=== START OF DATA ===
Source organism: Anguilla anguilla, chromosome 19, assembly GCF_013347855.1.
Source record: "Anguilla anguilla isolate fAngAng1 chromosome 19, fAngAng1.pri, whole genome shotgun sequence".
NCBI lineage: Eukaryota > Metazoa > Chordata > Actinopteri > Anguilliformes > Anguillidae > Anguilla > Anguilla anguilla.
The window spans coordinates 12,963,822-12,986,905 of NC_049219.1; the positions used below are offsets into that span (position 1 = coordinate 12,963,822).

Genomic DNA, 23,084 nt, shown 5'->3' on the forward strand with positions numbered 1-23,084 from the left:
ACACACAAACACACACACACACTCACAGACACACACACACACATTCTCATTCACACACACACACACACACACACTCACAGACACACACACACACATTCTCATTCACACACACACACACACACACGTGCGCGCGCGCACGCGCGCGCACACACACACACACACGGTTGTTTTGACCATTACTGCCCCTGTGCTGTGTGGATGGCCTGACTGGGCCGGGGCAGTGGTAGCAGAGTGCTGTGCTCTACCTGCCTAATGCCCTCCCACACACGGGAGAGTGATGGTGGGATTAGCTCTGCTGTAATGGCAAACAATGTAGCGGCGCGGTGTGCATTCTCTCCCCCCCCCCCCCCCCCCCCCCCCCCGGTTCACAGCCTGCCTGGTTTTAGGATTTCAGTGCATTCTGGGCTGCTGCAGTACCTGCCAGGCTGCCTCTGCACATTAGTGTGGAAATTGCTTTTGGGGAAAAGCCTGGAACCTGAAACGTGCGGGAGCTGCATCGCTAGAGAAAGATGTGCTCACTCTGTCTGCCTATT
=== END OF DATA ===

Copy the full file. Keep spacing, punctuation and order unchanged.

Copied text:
Source organism: Anguilla anguilla, chromosome 19, assembly GCF_013347855.1.
Source record: "Anguilla anguilla isolate fAngAng1 chromosome 19, fAngAng1.pri, whole genome shotgun sequence".
NCBI lineage: Eukaryota > Metazoa > Chordata > Actinopteri > Anguilliformes > Anguillidae > Anguilla > Anguilla anguilla.
The window spans coordinates 12,963,822-12,986,905 of NC_049219.1; the positions used below are offsets into that span (position 1 = coordinate 12,963,822).

Genomic DNA, 23,084 nt, shown 5'->3' on the forward strand with positions numbered 1-23,084 from the left:
ACACACAAACACACACACACACTCACAGACACACACACACACATTCTCATTCACACACACACACACACACACACTCACAGACACACACACACACATTCTCATTCACACACACACACACACACACGTGCGCGCGCGCACGCGCGCGCACACACACACACACACGGTTGTTTTGACCATTACTGCCCCTGTGCTGTGTGGATGGCCTGACTGGGCCGGGGCAGTGGTAGCAGAGTGCTGTGCTCTACCTGCCTAATGCCCTCCCACACACGGGAGAGTGATGGTGGGATTAGCTCTGCTGTAATGGCAAACAATGTAGCGGCGCGGTGTGCATTCTCTCCCCCCCCCCCCCCCCCCCCCCCCCCGGTTCACAGCCTGCCTGGTTTTAGGATTTCAGTGCATTCTGGGCTGCTGCAGTACCTGCCAGGCTGCCTCTGCACATTAGTGTGGAAATTGCTTTTGGGGAAAAGCCTGGAACCTGAAACGTGCGGGAGCTGCATCGCTAGAGAAAGATGTGCTCACTCTGTCTGCCTATT